The site of what was once Australia’s largest oil refinery is being sized up as a renewable hydrogen hub, complete with large-scale electrolyser, as part of a feasibility study being conducted by BP Australia and Macquarie Capital, and backed by the state government.
BP said on Tuesday that it was undertaking a feasibility study into the production of green hydrogen at the site of recently shuttered Kwinana refinery, roughly 30km south of Perth, to add to plans already underway to produce sustainable aviation fuel and “renewable diesel” at the facility.
The feasibility study will be conducted in partnership with Macquarie Capital and backed by funding from the Western Australian government, and would take into account bp’s foothold in the Kwinana Industrial Area, the largest industrial cluster in the state.
A spokesperson for bp said on Tuesday that the plans for Kwinana were focused more on the production and supply of renewable hydrogen for the domestic market, catering in particular to Australia’s hard-to-abate sectors, including heavy industry, mining and transport.
This is in contrast to the plans recently firmed up by bp Australia to develop a massive green hydrogen and green ammonia export project requiring more than four gigawatts of wind and solar capacity.
The company told RenewEconomy on Tuesday that the Kwinana feasibility study, which was expected to conclude in the first half 2022, would establish domestic industrial demand and potential partnerships to underpin construction of a large-scale green hydrogen electrolyser in the Kwinana Industrial Area.
A spokesperson said the amount and type of renewable energy generation capacity required to supply the electrolyser would be determined as part of the feasibility study, as would costs around the project.
“For more than 65 years, bp’s Kwinana site has played an integral role in the Kwinana Industrial Area, which is comprised of a diverse range of high emission producing industries, including mineral refineries, power stations, chemical plants and cement works,” said bp Australia president, Frédéric Baudry.
“BP has a strong track record as an energy provider to the industrial area and has readily accessible land, existing infrastructure including storage and distribution facilities, and a team with extensive operational capabilities and experience.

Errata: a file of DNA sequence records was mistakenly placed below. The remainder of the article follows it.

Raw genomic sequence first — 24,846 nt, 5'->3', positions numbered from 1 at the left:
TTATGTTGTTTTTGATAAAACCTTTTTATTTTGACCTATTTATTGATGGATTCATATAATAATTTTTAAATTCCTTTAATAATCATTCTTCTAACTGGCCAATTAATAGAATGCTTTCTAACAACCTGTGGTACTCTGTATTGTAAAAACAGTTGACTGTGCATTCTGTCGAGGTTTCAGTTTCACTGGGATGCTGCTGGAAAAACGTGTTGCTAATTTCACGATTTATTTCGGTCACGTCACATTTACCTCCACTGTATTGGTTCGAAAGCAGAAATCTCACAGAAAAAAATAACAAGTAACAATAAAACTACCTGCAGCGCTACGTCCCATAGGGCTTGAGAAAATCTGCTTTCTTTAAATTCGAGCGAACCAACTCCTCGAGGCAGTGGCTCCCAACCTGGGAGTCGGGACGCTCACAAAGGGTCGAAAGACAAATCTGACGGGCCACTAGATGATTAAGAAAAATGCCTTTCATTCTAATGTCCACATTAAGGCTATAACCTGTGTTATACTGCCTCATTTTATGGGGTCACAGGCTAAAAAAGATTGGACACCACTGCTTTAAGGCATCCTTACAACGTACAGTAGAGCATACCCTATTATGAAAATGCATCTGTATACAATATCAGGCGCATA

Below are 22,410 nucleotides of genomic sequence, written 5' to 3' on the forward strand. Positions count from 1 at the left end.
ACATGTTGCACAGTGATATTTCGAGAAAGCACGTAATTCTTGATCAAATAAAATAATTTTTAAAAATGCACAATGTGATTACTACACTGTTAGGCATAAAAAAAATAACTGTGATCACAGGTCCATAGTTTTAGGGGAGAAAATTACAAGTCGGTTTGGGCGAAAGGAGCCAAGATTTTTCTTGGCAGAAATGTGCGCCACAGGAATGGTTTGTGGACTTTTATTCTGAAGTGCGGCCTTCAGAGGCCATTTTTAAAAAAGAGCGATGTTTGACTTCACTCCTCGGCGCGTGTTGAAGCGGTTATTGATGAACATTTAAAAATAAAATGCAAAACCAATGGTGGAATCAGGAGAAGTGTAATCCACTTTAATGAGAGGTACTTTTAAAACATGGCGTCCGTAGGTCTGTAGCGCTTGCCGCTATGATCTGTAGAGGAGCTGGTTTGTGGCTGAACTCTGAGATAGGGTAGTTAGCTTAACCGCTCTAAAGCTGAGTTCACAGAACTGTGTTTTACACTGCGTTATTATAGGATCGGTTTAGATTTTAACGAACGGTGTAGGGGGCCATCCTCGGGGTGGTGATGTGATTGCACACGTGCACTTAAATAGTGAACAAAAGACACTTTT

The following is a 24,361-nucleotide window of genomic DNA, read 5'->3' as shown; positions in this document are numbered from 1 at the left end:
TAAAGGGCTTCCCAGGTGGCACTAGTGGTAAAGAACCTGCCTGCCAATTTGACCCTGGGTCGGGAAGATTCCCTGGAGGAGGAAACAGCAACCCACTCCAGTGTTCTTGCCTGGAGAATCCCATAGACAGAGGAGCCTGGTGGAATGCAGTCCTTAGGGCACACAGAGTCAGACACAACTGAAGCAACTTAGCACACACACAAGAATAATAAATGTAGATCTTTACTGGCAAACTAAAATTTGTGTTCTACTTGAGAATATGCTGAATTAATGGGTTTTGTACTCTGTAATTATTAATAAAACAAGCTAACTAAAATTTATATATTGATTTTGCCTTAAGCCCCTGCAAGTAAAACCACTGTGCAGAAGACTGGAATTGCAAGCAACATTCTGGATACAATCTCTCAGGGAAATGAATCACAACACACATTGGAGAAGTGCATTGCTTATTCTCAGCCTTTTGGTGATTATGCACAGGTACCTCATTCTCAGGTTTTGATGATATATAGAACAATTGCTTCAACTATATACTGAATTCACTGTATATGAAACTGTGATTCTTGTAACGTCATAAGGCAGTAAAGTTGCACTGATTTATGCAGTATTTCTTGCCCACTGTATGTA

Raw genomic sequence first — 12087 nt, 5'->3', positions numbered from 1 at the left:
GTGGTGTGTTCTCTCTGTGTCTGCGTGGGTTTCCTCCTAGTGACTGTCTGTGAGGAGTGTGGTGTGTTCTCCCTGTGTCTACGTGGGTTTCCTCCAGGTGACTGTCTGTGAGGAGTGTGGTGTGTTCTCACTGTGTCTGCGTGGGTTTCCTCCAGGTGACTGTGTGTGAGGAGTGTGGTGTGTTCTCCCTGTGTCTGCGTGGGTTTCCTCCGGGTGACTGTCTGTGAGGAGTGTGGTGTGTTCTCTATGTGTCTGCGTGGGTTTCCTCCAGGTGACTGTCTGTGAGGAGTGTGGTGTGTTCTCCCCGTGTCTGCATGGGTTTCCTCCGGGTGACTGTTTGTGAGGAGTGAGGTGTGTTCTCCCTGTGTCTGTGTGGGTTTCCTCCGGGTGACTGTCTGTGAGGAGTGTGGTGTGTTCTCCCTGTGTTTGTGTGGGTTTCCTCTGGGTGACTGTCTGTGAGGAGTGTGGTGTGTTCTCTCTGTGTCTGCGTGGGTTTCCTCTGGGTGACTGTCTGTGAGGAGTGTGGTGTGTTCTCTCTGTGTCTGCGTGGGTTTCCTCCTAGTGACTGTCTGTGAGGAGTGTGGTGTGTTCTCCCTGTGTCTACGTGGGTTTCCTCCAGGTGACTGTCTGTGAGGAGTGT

“With our unique capabilities, bp can offer increasingly complex, multi-energy solutions to its partners and customers through their decarbonisation journey.”
On its plans to make “sustainable” and “renewable fuels” for aviation and transport, the BP spokesperson clarified that the company was talking about second generation biofuels, which used organic biomasses to create a fuel “chemically identical” to petroleum diesel, but with 80% less greenhouse gas emissions.
The closure of the Kwinana fossil fuel refinery was announced by BP in October of last year and the facility ceased production of crude oil in March. It had employed around 650 people – 400 permanent staff and 250 contractors.
At the time of the announcement, BP said it would convert the facility to an import terminal, while investigating opportunities “to harness the existing and emerging technologies required for the decarbonisation of the Western Australian economy.”
Earlier this month, bp received the technical tick of approval for a separate massive green hydrogen and green ammonia project in Western Australia that would require more than four gigawatts of wind and solar capacity.
In that study, BP had identified the area around Geraldton, north of Perth, as one of its key target areas for renewable hydrogen thanks to its “vast wind and solar” resource, and its access to land and ports.
The feasibility study, conducted by GHD and co-funded by the Australian Renewable Energy Agency, looked at an initial 34.5MW demonstration project with a view to ramping up to a 2,000MW electrolyser facility that would require at least 2GW each of wind and solar to supply.
Macquarie Group, meanwhile, has its hand in another, separate, massive green hydrogen export project, having signed on in 2018 as a capital partner in the Asian Renewable Energy Hub being developed in WA’s Pilbara region.
That project – being developed by a consortium that includes Australia’s CWP Renewables, wind turbine manufacturer Vestas and Intercontinental Energy – proposes to build up to 15,000MW of new wind and solar power and has expanded its long term plans to an extraordinary 26,000MW.
John Pickhaver, co-head of Macquarie Capital ANZ, said on Tuesday that the group believed Australia – and Kwinana in particular – had a number of use cases that supported a “meaningful” green hydrogen industry.
“We are looking forward to working with bp and the Western Australian Government on this significant project,” he said.
In a separate statement, the Western Australia government said BP Australia would receive $300,000 to progress its Kwinana Clean Fuels Hub proposal, as part of an additional $61.5 million the McGowan government was investing to “supercharge” the state’s renewable hydrogen industry.
“BP’s proposal to convert the old Kwinana oil refinery into a green hydrogen hub will help to revitalise Kwinana and bring this facility into a low-emissions future,” said state hydrogen minister Alannah MacTiernan in a statement.